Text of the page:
I now have divided the cerebrum into two sections: the pracsipiceptual awareness and the cerebrasipiceptual awareness.  I think of them as one under the other like the cerebellum under the cerebrum, but suspect each is all over the place.  My need now is to find a way for only certain “day-to-day date,” whatever that might be, to get into the pracsipiceptual awareness, and higher data into the cerebrasipiceptual awareness.  With the former passing on anything that might be useful to the higher awareness to it?

The only thing so far clear to me is that all the awarenesses would be involved with both these two new awarenesses.  I must think more on it.

My first interest, though, is in sorting an individual’s intelligences or competences in his pracsipience . . . and the minor and major talents  i believe just about everyone has, like the ability to sing or play bridge well on up to the ability to make large-scale scientific discoveries or novels that his cerebrasipiceptual awareness oversees.  All I’m saying to this point is that each individual has a pracsipience and talents, which I think is a standard way of looking at a person’s mental equipment: intelligence, and talents.  Although the word, “intelligence,” is used (in my view) confusingly too often to mean only ability at academics or the like.

My guess is that a good 60% of us are pracsipient, or effective in our day-to-day lives.  Another 20% are just adequately effective in our daily lives, most of them about as pracsipient as most people except for some condition that keeps them always or occasionally . . .  stupid: alcoholism, for instance, or rigidnikry (i.e., what I call a theoretical mental dysfunction that makes a person excessively inflexible of mind and cerebraffectively flawed in a number of other related ways) or poor eyesight, etc. . . . or, interesting, excessive cerebrasipience!

A further guess of mine is that only 10% of us (not me!) are an order of magnitude more pracsipient than the average 60%, and another 10% an order of magnitude (or more, in the case of the truly mentally handicapped) less pracsipient than the just adequately pracsipient.

What I’m doing, it seems to me, is explaining to myself the fact that I find almost every one to be “intelligent” (every bit as “intelligent” as I), 80%, in fact, if I count the 20% whose basically effective pracsipience is flawed).  I’m also trying to explain the not too common people I know or have known who seem to me gifted in . . . simply, living (but never, so far as I know, having the highest kind of cerebrasipience, genius).  but not too many.  Finally, I’m hypothesizing that I am right in assuming that what I call pracsipience does not really vary much.  Except for those with extreme inborn defects, or who have suffered horrendous damage to the wrong organs, we’re all about as much the same in this characteristic as we are in . . . the ability to eat.  Exaggeration–to give my drift.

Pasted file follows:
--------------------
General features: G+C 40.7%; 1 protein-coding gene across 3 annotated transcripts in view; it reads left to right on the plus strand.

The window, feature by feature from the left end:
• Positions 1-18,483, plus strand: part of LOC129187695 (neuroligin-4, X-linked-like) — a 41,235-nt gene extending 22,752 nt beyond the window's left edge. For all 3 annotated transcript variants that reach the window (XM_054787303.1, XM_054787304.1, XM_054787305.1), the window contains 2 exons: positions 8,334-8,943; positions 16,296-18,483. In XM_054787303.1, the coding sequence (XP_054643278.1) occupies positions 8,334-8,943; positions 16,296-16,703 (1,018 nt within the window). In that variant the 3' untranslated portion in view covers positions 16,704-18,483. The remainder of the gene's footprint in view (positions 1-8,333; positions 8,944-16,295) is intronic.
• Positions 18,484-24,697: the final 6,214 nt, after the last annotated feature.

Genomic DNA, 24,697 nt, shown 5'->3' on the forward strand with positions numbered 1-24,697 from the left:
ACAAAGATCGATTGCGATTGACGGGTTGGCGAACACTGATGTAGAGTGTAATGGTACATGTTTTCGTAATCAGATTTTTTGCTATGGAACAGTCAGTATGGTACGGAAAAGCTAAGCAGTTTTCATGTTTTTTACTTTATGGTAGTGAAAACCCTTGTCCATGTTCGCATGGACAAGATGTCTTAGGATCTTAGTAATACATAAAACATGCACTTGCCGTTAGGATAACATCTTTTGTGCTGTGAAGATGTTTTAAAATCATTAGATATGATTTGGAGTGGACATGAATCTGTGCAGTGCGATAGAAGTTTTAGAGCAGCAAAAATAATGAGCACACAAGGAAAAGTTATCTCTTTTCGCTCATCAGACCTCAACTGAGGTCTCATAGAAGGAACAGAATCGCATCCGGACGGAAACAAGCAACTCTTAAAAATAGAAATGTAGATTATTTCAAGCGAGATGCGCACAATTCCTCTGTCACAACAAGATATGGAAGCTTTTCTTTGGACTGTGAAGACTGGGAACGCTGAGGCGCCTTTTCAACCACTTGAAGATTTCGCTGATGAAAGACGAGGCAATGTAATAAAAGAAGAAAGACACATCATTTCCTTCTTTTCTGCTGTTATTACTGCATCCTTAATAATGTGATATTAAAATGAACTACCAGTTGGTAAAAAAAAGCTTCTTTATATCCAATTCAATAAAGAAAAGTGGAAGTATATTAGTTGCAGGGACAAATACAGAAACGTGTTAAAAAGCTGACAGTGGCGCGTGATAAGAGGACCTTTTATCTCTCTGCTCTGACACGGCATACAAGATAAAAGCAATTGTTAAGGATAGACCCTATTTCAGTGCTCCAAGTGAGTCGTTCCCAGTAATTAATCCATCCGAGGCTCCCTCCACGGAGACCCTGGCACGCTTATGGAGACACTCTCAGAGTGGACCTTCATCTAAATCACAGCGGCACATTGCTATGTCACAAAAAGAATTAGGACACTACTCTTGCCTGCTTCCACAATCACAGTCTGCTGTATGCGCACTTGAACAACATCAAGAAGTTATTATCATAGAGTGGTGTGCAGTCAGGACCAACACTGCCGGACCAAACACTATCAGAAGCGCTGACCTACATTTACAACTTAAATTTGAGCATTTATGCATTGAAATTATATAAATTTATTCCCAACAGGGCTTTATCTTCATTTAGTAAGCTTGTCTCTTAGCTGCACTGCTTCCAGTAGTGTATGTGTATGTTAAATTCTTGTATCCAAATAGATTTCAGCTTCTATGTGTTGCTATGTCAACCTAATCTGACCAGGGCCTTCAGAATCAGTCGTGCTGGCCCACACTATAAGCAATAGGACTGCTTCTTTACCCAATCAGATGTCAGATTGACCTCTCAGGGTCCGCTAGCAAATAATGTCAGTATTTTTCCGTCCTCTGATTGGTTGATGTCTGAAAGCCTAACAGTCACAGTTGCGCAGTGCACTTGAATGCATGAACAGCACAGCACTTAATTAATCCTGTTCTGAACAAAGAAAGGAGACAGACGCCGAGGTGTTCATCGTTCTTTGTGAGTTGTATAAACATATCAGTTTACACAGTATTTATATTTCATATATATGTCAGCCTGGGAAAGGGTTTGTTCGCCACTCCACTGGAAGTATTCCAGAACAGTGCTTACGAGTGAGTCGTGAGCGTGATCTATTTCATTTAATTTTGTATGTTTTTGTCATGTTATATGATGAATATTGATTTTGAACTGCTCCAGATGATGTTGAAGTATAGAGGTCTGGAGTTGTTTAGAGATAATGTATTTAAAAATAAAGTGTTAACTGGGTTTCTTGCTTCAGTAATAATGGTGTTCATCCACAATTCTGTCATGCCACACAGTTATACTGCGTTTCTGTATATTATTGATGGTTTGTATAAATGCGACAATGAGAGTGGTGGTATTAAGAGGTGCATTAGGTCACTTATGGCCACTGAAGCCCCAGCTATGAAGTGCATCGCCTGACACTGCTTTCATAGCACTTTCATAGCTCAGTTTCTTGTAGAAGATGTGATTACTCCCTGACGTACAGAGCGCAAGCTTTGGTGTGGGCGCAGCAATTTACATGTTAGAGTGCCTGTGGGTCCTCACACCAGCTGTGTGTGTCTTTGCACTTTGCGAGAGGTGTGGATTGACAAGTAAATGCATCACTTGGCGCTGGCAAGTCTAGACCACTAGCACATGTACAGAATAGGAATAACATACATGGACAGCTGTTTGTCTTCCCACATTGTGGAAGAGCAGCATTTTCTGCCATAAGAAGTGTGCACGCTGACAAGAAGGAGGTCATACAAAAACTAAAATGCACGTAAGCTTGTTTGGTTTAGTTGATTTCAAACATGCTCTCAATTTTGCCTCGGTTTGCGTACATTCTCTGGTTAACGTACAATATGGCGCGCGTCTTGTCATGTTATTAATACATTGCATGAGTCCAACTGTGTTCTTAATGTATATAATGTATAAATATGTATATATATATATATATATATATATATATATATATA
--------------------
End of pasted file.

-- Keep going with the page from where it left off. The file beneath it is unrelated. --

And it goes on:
Now, genius is the one talent that very few have, if you define it to mean something as special as I do.  One in a million?  Perhaps, although that would mean the USA has over 300 geniuses in it, and my sense is that we have quite a bit less: my friends–ME, needless to say–and what?  maybe fourteen or fifteen others.  Seriousfully, 300 may be right.  But just a few would be have a genius an order of magnitude greater than the best of the others.  The only American genius I’m even sorta sure is one, is Murray Gell-Mann; but I don’t understand advance theoretical physics or–and this is important–am not an expert in its history; therefore, I can’t evaluate the importance or originality (this latter being what I need to be an expert in the history of recent physics to determine) of what he’s done.  All I can say is that he is definitely a minor genius, at least–a “minor genius” as opposed to a major one being most of thus in my genius class.

I feel certain intuitively that America has a few Beethovens although I’m not sure who they are.  Nobody in America since Pollock  doing visimagery (i.e., visual art) exclusively is for me a Pollock–but my opinion is next to worthless because I don’t know very much about what’s going on in either art–and the media certainly isn’t any help.

To finish up, the one firm belief I’m considering holding until new data invalidates it is that most everyone is intelligent and talented, which means they have both pracsipience and cerbrasipience (although, as I didn’t mention, some vary a lot in number of talents as well as quality of one or more talents), but very few have a talent I would call genius, and almost none a talent I would call major genius.

It occurs to me that intelligence may be my favorite subject to pronounce and blither about, I guess because the world I grew up in seemed to me to make more of it than of anything else.  Ultimately it has to be–by my definition, which is “that which accounts for a person’s full lifetime effectiveness as a human being.”  But the “intelligence” made so much of by the world in general is only a small part of that.

In any case, no doubt whatever intelligence is, I have a need to know it well so I can rate myself.  But I also think I have simply been drawn to its study out of an innate proclivity to understand myself and others.  That’s impossible without getting significantly into a study of whatever intelligence is.

I hope to say more about the loose ends in what I’ve said here.  I hope also, as I always do, that a few people will read this with interest.  I’d love to get feedback, but don’t expect any.